Different Types of Corporations in Canada

Jul 27, 2023

 

When starting a business in Canada, you have a variety of choices in business structure. Creating a corporation is a popular choice, and Canada offers several alternatives for this purpose.

Opting for a corporation comes with numerous advantages, including enhanced credibility and reduced liability. Canadian corporations are subject to distinct tax regulations compared to other business forms. Additionally, a corporation is a separate legal entity that incurs taxes independently from individuals.

Here, we outline the available types of corporations in Canada along with the prerequisites for establishing each type.

 

Canadian-Controlled Private Corporation

A Canadian-controlled private corporation, as suggested by its name, must remain private and fulfill the following criteria:

1. It must be a corporation that was a resident of Canada and either incorporated in Canada or a resident of Canada from June 18, 1971, until the end of the tax year.
2. It must not be directly or indirectly controlled by one or more individuals who are not residents of Canada.
3. It must not be directly or indirectly controlled by one or more public corporations, except for a designated venture capital corporation as defined in Regulation 6700.
4. It must not be controlled by a Canadian resident corporation that has listed its shares on a designated stock exchange outside of Canada.
5. It must not be controlled by any combination of individuals described in the previous three conditions.
6. If all the shares owned by a non-resident person, a public corporation (excluding a designated venture capital corporation), or a corporation with shares listed on a designated stock exchange were owned by one person, that person would not possess enough shares to control the corporation.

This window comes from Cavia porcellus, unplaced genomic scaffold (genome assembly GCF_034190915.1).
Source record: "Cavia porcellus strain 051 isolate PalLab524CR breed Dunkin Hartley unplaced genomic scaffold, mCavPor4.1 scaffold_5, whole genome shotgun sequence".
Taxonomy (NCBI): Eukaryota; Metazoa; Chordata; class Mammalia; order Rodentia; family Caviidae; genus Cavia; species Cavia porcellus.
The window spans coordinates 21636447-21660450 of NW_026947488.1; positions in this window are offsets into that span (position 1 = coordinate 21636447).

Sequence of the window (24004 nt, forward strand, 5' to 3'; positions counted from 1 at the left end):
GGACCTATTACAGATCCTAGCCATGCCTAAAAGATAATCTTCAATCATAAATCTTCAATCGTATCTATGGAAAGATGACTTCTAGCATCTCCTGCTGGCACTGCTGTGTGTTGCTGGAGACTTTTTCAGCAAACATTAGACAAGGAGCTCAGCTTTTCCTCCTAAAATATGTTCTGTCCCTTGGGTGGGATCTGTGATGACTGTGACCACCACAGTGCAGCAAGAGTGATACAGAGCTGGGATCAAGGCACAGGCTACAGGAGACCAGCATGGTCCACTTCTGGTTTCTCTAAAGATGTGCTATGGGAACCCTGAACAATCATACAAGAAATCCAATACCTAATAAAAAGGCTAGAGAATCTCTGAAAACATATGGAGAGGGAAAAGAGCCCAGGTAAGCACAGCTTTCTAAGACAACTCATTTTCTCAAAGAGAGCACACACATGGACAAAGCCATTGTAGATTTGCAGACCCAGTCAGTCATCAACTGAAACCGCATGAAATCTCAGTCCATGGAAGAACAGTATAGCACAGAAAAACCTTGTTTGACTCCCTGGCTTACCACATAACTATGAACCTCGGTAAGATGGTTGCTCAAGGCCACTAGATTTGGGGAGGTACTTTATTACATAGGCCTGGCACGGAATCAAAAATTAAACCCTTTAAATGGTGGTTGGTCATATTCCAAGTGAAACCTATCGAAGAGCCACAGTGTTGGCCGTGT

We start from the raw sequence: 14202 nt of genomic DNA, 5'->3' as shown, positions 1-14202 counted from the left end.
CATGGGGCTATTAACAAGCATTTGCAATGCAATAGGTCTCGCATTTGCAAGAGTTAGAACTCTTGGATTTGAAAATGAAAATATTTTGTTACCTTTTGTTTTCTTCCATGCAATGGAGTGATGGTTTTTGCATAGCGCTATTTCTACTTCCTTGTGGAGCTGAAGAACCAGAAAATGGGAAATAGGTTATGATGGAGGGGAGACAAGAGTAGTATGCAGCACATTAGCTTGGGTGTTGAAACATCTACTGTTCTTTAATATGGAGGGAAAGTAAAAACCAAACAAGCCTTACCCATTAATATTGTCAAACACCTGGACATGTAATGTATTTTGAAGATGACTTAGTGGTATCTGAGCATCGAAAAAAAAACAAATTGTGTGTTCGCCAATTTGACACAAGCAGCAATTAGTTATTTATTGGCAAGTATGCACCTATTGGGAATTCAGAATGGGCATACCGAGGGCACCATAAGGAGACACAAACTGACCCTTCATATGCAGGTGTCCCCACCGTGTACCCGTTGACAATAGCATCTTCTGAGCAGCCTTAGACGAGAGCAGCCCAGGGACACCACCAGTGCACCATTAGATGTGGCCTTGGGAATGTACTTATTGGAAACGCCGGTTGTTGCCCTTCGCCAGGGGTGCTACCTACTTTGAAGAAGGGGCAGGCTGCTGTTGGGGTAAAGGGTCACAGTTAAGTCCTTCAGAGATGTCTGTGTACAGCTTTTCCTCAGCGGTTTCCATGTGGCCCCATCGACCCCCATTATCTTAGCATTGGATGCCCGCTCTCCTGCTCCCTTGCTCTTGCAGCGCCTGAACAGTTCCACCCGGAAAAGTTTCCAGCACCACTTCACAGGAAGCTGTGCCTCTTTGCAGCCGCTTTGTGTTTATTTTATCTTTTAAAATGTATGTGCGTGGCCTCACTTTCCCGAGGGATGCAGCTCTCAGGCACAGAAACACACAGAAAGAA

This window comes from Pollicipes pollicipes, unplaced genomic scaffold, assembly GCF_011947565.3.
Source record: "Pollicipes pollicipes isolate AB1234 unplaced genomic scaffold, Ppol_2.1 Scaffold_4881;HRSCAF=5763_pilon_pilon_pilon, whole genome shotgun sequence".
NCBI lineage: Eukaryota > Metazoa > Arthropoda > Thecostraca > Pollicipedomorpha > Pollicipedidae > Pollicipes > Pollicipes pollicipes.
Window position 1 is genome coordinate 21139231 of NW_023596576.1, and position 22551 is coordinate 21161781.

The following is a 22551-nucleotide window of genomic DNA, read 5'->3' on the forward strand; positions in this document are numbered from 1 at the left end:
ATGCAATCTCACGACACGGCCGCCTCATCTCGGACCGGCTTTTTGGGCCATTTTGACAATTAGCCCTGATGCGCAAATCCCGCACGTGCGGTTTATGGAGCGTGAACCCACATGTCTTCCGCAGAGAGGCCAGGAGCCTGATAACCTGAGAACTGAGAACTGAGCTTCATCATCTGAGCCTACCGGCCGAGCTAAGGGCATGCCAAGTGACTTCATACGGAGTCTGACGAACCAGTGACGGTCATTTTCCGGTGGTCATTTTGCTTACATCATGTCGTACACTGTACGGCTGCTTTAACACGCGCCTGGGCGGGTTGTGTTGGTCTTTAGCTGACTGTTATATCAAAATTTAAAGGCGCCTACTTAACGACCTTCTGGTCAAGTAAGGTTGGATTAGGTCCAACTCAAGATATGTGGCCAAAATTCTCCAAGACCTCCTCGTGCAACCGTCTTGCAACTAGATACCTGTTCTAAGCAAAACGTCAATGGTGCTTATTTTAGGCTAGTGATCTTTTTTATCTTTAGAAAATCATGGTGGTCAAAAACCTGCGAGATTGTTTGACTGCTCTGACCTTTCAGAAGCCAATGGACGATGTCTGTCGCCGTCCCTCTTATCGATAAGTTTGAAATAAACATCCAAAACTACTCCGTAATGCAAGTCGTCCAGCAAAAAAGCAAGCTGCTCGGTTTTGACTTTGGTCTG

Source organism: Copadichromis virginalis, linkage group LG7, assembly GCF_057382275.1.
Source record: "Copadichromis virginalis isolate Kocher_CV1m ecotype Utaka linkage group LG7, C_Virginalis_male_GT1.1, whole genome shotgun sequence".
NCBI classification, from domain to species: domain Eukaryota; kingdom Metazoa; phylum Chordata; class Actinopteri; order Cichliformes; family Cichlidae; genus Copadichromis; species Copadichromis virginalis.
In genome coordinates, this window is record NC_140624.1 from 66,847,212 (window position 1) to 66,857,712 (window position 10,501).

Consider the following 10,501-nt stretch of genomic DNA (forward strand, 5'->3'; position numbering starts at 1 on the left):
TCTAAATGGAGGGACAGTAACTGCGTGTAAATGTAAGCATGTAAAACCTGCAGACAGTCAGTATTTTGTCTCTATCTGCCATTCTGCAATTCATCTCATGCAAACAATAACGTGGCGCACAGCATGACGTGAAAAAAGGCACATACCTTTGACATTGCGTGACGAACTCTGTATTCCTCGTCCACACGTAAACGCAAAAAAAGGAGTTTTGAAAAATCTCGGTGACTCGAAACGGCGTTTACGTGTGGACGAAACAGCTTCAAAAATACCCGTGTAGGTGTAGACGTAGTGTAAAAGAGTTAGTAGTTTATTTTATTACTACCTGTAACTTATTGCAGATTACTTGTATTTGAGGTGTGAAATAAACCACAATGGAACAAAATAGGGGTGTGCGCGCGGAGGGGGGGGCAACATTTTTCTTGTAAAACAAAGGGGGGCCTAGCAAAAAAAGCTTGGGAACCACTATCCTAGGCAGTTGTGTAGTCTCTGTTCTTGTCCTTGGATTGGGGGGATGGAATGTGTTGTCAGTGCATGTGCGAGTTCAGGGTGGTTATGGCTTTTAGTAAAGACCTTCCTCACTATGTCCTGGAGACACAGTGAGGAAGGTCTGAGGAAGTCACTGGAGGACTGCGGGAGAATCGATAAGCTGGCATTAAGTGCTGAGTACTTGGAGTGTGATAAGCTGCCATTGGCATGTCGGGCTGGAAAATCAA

7. None of its classes of capital stock are listed on a designated stock exchange such as the Toronto Stock Exchange (TSE).

Keep in mind that changes in share ownership may result in the corporation losing its status as a CCPC. For instance, if some shareholders become non-residents or non-residents acquire shares such that they control more than 50% of the voting rights, the corporation would cease to qualify as a CCPC.

From a tax perspective, Canadian-controlled private corporations (CCPCs) provide various corporate tax advantages. These include the small business tax deduction, enhanced investment tax credits, exemptions on capital gains for shareholders when selling shares, and tax credits for research and development activities that qualify.

 

Other Private Corporation

This kind of business must also be based in Canada and operate as a privately owned entity. Furthermore, it must fulfill the following criteria:

– It is not under the control of one or multiple publicly traded companies (excluding a designated venture capital corporation as defined in Regulation 6700.
– It is not under the control of one or multiple federally owned Crown corporations as specified in Regulation 7100.
– It is not under the control of any combination of corporations mentioned in the aforementioned conditions.

 

Public Corporation